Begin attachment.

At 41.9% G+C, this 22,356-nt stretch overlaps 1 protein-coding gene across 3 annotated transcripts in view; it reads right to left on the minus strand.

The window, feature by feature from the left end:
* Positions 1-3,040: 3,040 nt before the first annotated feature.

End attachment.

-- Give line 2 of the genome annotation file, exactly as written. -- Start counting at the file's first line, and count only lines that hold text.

The window, feature by feature from the left end: